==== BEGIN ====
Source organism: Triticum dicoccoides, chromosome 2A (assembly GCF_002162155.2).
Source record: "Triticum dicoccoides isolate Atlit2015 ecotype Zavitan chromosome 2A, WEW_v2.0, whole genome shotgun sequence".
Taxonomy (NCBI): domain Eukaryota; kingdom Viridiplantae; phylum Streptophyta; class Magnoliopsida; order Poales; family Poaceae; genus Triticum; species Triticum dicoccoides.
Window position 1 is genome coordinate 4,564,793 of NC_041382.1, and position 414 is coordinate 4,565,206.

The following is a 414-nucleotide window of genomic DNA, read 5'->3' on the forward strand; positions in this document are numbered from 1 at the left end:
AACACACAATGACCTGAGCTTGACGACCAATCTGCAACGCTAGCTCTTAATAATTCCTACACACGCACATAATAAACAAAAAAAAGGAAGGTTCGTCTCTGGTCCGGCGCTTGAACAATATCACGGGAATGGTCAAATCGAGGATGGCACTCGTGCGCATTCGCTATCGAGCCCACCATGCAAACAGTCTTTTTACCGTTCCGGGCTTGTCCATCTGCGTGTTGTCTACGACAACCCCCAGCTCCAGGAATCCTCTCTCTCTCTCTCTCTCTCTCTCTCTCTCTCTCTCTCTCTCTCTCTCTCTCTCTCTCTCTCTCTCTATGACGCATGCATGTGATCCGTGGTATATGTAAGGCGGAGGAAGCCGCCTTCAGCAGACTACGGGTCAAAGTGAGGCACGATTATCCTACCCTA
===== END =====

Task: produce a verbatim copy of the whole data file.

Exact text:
Source organism: Triticum dicoccoides, chromosome 2A (assembly GCF_002162155.2).
Source record: "Triticum dicoccoides isolate Atlit2015 ecotype Zavitan chromosome 2A, WEW_v2.0, whole genome shotgun sequence".
Taxonomy (NCBI): domain Eukaryota; kingdom Viridiplantae; phylum Streptophyta; class Magnoliopsida; order Poales; family Poaceae; genus Triticum; species Triticum dicoccoides.
Window position 1 is genome coordinate 4,564,793 of NC_041382.1, and position 414 is coordinate 4,565,206.

The following is a 414-nucleotide window of genomic DNA, read 5'->3' on the forward strand; positions in this document are numbered from 1 at the left end:
AACACACAATGACCTGAGCTTGACGACCAATCTGCAACGCTAGCTCTTAATAATTCCTACACACGCACATAATAAACAAAAAAAAGGAAGGTTCGTCTCTGGTCCGGCGCTTGAACAATATCACGGGAATGGTCAAATCGAGGATGGCACTCGTGCGCATTCGCTATCGAGCCCACCATGCAAACAGTCTTTTTACCGTTCCGGGCTTGTCCATCTGCGTGTTGTCTACGACAACCCCCAGCTCCAGGAATCCTCTCTCTCTCTCTCTCTCTCTCTCTCTCTCTCTCTCTCTCTCTCTCTCTCTCTCTCTCTCTCTCTCTATGACGCATGCATGTGATCCGTGGTATATGTAAGGCGGAGGAAGCCGCCTTCAGCAGACTACGGGTCAAAGTGAGGCACGATTATCCTACCCTA